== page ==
1. Towards what directions on the co-ordinate axes must an equatorial telescope be set in order to point it towards Betelgeuse, RA = 5h 56m, δ = +7° 25\' at 5h sidereal time?
By definition, SidT = HA(γ) = HA(*) + RA(*)
5h = HA(*) + 5h 56m
And so HA(*) = 5h – 5h 56m = –0h 56m
The hour angle setting of the telescope should be set to –0h 56m, i.e. 56m east of the meridian.
And the declination setting of the telescope should be set to +7° 25\'.
2. Show that apparent solar time (AST) and sidereal time (SidT) are identical on the date of the autumnal equinox.
By definition, SidT = HA(γ) = HA(*) + RA(*)
The Sun is also a star, so SidT = HA() + RA()
But AST = HA() + 12h
And RA() = 12h at the Autumnal Equinox.
So at the Autumnal Equinox,
SidT = HA() + RA() = HA() + 12h = AST
i.e. Sidereal Time and Apparent Solar Time are identical on the date of the Autumnal Equinox.
3. When is the best time of year to observe the stars of Orion, RA = 5½h?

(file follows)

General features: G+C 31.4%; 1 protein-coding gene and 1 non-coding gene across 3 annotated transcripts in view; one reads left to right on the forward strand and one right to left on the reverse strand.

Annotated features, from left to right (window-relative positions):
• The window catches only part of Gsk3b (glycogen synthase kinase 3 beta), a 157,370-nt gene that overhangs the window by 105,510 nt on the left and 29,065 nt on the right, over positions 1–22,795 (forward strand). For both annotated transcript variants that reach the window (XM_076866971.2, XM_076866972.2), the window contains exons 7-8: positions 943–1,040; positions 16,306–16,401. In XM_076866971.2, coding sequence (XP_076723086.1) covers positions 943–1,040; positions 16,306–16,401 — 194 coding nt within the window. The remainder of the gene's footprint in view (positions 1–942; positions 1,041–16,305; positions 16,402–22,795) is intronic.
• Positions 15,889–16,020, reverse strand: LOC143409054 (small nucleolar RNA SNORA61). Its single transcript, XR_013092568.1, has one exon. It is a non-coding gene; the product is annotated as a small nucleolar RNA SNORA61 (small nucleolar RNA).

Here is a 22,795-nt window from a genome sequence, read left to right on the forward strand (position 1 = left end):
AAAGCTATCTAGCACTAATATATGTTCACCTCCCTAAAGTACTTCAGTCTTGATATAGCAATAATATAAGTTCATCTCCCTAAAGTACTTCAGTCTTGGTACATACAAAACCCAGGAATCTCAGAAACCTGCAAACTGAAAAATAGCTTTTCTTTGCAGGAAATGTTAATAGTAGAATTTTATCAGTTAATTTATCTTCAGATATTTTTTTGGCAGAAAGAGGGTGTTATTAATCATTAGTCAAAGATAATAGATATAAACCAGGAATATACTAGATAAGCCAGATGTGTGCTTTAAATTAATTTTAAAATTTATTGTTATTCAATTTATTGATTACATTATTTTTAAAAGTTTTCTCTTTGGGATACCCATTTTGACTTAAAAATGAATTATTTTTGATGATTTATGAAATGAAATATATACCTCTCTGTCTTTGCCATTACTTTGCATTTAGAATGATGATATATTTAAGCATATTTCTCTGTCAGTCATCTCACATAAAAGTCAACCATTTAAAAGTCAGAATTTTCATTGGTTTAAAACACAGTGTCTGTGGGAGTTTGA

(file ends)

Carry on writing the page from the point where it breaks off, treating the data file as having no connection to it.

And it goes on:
The optimum time for observing any object is when it lies on the observer’s meridian at local midnight, which corresponds to 0h local apparent solar time (LAST).
i.e. LAST = HA() + 12h = 0h (midnight)
So HA() = 0h 12h = 24h 12h = 12h
Orion is then on the meridian, so local sidereal time = RA(*) = 5½h =HA() + RA()
RA() = 5½hHA() = 5½h12h = 29½h12h = 17½h
The Sun is at RA = 17½h approximately one week prior to the winter solstice, i.e. around Dec. 15.
Object Motion relative to the Stars
Saturn 29.30 years
Jupiter 11.86 years
Mars 1.88 years
Sun 365¼ days
Venus 225 days
Mercury 88 days
Moon 27½ days
Saturn governs the 1st hour of the 1st day, Jupiter the 2nd hour, Mars the 3rd hour, etc., and Mars the 24th hour. The Sun then governs the 1st hour of the 2nd day, the Moon the 1st hour of the 3rd day, Mars the 1st hour of the 4th day, Mercury the 1st hour of the 5th day, Jupiter the 1st hour of the 6th day, and Venus the 1st hour of the 7th day. The days of the week are therefore: